VIDEO | This Is Why You Don't Feel Hungry In The Summer
There's a deep connection between the food you eat and the weather outside. Here's what it is.
Reporter: Vishnu Gopinath
Video Editor: Abhishek Sharma
Medical Expert: Dr. Ashwini Kumar Setya
India is no stranger to extreme temperatures. Heatwaves, cold snaps, long fiery summers, and icy cold winters are a part of living in the world's largest democracy.
If you've ever experienced both hot summers and cold winters, you'll know what we're talking about - how in the winters you feel like eating constantly, and often rich, fatty, and indulgent food.
While in summer even just the thought of eating a rich, fatty meal can make you feel uncomfortably full.
So, what gives? Why do we lose our appetite in the summer? Why does winter automatically trigger a craving for warm, wholesome food? And how does heat affect your appetite?
Let's find out.
To understand how heat affects your body you need to understand two concepts - thermoregulation and thermogenesis.
Thermoregulation - The word 'therm' comes from Greek, meaning heat.
Thermoregulation is the process through which warm-blooded mammals maintain their core temperatures. We've already discussed what happens to the body under extreme heat.
But a short refresher: The human body's internal temperature is around 36.8°C, give or take 0.5°C. If your internal temperature rises or falls by 2-5 degrees you can suffer hypothermia and frostbite (if it's too cold) or hyperthermia and heatstroke (if it's too hot).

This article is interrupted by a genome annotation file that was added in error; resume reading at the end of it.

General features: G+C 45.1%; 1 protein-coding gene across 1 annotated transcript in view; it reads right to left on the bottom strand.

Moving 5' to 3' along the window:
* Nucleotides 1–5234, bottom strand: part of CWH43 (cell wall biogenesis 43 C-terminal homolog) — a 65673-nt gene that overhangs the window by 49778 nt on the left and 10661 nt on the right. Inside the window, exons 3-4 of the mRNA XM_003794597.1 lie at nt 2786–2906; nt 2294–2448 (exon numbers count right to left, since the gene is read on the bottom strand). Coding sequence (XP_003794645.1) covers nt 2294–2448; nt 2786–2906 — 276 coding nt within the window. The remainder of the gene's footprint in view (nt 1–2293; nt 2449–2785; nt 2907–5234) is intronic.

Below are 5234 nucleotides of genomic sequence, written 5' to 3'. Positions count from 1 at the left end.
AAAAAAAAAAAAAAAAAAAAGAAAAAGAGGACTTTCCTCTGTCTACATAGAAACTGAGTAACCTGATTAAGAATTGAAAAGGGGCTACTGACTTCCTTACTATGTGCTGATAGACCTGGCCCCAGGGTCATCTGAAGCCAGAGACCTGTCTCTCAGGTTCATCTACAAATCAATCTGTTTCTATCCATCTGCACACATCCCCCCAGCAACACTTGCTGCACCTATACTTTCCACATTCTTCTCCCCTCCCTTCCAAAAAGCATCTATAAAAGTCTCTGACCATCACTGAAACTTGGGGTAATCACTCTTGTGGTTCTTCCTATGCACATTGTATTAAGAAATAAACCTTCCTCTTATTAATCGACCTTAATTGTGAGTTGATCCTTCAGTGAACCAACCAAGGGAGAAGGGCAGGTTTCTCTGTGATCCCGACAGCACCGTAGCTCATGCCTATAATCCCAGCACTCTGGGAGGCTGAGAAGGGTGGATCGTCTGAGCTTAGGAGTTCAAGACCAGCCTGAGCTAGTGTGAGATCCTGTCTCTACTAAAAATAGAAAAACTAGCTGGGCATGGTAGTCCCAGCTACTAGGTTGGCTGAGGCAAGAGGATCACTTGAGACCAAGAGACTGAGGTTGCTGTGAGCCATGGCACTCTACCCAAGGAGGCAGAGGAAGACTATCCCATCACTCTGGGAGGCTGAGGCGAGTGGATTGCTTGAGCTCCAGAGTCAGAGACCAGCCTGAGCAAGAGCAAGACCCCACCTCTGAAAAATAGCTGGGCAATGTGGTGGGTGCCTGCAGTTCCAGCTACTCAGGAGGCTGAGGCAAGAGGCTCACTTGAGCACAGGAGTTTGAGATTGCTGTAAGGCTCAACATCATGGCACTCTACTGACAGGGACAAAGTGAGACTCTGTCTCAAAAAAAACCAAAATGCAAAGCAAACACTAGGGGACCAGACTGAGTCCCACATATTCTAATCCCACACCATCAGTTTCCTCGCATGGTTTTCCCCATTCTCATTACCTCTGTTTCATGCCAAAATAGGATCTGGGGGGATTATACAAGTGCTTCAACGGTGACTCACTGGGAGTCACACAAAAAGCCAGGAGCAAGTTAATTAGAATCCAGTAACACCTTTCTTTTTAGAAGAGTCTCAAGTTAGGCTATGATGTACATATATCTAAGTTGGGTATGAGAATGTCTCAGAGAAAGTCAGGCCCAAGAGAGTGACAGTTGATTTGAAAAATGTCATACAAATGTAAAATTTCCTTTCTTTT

When outside temperatures fall below your internal temperature, your body compensates by warming itself up. When the outside temperature rises ABOVE your internal temperature, your body sweats in an attempt to cool itself off.
Many factors affect your internal temperature, these include:
Exercise or activity
Food, is one such key factor that affects your body's temperature. This is where we bring in the second concept - thermogenesis.
Thermogenesis is the process of metabolic activity generating heat.
Activities like eating and exercise generate heat as a by-product. That's why, when you get moderate to intense physical exercise, you start to sweat. Your body generates heat, and you sweat to cool yourself off and regulate your internal temperature.
The food you eat heavily affects your core temperature as well. Some foods generate more heat when digested, while others less.
This is known as the thermic effect of food (TEF) or diet-induced thermogenesis (DIT). The amount of heat generated as a byproduct of foods varies based on whether you're consuming fat, protein, or carbohydrates.
Additionally, the water content of your food also affects its thermic effect. A 2004 study reported the following about different nutrients and their TEF:
"Reported DIT values for separate nutrients are 0 to 3 percent for fat, 5 to 10 percent for carbohydrate, 20 to 30 percent for protein, and 10 to 30 percent for alcohol. In healthy subjects with a mixed diet, DIT represents about 10 percent of the total amount of energy ingested over 24 hours."